On Dec. 8, 1596, 48 people were burned at the stake in what Haaretz calls one of the "most dramatic" autos-da-fe the New World had seen. Among those to die was 30-year-old Luis de Carvajal the Younger, born in Spain to a family of Jewish "conversos"—forced to convert to Catholicism but carrying out Jewish rituals in secret. Under torture, de Carvajal betrayed more than 120 clandestine Jews, reports the Times of Israel. It is de Carvajal's diary, written in minuscule script on paper measuring 4 inches by 3 inches and later found hidden in his clothing, that has long captivated historians as perhaps the earliest surviving artifact to offer insights into the arrival of Jews in the New World. Now, more than 80 years since it went missing, a collector has found it, and paid generously to return it to Mexico, reports the New York Times.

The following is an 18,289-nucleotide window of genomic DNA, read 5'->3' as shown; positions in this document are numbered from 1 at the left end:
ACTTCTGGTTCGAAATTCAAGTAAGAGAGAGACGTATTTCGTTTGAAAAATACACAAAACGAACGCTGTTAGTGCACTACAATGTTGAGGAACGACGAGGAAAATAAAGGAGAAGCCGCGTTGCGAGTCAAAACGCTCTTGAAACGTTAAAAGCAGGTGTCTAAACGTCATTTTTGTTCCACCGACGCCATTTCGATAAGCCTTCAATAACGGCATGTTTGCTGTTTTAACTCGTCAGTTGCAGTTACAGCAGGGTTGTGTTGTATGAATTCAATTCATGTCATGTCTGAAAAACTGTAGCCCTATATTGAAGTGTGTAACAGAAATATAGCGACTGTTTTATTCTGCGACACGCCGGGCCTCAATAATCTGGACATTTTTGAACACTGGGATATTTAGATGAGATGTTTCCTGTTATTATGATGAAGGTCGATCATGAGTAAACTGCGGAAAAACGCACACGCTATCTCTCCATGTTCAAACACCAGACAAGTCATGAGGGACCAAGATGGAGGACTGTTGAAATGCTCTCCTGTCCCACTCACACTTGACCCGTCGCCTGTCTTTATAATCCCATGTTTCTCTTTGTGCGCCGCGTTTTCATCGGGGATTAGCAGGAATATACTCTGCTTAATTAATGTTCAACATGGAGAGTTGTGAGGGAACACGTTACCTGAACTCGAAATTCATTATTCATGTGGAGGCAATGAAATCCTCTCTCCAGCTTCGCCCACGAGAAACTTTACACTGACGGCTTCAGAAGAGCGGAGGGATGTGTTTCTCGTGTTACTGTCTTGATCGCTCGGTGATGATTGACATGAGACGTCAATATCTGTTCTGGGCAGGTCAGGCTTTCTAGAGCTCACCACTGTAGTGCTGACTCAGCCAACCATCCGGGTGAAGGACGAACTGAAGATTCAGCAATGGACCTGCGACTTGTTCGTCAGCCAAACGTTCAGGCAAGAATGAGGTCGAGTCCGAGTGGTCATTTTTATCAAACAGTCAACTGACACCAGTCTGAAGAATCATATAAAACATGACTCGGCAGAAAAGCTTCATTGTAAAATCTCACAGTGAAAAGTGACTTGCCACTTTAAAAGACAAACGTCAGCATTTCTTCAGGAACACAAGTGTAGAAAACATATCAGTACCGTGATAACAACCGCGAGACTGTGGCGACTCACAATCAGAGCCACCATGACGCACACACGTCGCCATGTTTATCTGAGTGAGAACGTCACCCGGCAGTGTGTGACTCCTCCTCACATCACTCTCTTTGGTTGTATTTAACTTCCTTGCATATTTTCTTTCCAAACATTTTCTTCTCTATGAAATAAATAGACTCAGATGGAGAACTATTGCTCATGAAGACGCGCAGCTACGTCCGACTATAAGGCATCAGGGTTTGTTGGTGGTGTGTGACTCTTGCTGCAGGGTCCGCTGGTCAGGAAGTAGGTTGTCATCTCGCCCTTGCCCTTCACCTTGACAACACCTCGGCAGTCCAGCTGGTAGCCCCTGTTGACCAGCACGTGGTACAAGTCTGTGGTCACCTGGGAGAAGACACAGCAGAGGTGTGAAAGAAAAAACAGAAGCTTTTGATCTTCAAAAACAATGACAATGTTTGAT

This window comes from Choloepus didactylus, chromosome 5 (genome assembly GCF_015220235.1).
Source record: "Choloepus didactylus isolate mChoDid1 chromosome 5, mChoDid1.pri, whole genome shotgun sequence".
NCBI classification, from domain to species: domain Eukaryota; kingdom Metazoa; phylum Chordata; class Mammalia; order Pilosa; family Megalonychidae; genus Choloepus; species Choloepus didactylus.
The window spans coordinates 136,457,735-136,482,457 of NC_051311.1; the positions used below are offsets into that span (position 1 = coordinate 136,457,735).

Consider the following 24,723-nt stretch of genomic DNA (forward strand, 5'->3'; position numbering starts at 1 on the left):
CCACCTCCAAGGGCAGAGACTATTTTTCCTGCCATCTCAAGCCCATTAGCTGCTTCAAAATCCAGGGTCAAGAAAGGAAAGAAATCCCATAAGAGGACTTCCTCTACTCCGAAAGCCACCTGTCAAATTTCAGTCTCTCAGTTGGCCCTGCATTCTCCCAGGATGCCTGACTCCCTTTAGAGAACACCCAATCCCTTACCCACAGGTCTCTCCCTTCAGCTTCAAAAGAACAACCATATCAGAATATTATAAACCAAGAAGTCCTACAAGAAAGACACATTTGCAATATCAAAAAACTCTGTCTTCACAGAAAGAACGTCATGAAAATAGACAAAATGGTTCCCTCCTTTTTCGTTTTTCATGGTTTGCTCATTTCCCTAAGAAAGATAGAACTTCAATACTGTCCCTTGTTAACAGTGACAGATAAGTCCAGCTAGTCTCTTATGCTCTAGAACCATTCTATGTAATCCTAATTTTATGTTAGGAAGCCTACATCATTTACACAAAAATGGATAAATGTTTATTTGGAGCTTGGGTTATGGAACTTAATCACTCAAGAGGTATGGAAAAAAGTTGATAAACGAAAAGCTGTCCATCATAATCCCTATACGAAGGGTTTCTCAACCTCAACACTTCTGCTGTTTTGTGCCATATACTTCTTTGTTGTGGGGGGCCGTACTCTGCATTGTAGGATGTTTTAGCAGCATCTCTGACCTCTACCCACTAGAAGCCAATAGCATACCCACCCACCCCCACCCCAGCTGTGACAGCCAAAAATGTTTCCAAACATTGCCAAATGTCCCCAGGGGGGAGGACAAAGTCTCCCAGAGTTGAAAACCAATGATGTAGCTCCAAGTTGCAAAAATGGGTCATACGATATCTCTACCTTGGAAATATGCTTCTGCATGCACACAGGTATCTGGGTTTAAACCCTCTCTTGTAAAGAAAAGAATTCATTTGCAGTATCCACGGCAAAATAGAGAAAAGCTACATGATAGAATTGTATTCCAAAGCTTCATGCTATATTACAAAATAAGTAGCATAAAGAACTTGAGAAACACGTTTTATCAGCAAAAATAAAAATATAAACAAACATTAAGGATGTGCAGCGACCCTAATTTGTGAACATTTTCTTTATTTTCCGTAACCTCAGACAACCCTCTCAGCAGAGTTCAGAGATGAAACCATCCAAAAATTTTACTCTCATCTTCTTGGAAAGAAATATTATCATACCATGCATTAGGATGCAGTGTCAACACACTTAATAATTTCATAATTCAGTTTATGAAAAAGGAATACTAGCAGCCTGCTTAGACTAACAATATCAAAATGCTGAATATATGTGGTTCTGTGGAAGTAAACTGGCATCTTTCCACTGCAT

In December 2015, a London auction house listed the manuscript, without any connection to de Carvajal, as having been in a Michigan family's possession. It was then listed for sale, this time as a transcript of de Carvajal's original, last year at Swann Auction Galleries in New York. Leonard Milberg, 85, decided to buy the copy from Swann, only to be told by the experts he consulted that it was indeed the 180-page booklet missing since the 1930s from Mexico's National Archives. Milberg has since paid tens of thousands of dollars to ensure that it be returned to Mexico, but asked that it first be displayed at the New York Historical Society, where it will be through March 12. He says the artifact, which highlights how integral Jews were to the development of the New World, is his way of "getting back at anti-Semitism." (A Jewish "lost tribe" has been found.)